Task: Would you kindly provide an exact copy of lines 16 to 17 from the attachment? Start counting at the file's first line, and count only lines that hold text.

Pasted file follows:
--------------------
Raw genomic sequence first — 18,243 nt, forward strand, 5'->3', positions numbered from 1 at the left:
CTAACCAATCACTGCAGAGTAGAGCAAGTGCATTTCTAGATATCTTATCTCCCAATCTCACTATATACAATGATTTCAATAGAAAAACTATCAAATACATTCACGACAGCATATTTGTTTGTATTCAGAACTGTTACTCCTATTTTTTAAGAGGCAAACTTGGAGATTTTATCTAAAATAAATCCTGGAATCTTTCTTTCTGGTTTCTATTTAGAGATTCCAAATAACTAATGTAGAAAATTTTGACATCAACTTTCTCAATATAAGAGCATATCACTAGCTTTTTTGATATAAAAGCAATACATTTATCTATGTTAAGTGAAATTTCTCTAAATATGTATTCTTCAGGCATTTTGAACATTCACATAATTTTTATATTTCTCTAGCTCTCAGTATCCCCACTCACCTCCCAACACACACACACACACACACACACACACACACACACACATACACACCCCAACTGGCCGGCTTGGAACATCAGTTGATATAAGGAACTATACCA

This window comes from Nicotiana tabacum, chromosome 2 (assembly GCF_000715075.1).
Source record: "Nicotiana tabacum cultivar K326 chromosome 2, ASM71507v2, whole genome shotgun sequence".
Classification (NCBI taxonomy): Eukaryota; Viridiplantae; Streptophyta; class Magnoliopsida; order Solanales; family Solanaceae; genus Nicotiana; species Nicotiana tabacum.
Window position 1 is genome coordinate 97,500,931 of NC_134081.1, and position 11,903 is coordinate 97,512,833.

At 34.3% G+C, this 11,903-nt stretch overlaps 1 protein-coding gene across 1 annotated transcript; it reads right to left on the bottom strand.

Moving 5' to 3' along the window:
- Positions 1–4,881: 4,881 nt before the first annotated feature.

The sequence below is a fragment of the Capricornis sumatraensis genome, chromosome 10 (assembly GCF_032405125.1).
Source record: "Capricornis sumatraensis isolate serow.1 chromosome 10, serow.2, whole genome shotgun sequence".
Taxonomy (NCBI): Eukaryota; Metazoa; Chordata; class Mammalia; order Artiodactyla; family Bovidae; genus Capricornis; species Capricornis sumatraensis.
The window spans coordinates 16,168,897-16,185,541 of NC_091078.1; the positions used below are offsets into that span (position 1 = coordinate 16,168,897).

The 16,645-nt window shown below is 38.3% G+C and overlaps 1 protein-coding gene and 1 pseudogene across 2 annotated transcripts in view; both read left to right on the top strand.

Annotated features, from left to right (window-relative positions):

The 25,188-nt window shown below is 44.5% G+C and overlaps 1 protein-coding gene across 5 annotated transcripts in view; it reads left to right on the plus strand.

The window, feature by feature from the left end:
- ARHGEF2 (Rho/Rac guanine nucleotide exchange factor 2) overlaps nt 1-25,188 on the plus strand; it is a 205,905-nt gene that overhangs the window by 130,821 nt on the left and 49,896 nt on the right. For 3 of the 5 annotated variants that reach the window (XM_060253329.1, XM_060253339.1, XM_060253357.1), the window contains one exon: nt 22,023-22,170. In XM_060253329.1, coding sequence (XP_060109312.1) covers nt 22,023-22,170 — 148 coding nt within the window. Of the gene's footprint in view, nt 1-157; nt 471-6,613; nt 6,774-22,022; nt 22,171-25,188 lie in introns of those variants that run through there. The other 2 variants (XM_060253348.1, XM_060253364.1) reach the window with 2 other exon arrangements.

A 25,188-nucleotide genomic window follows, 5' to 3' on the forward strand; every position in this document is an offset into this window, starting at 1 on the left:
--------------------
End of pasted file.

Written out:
The 25,188-nt window shown below is 44.5% G+C and overlaps 1 protein-coding gene across 5 annotated transcripts in view; it reads left to right on the plus strand.

The window, feature by feature from the left end: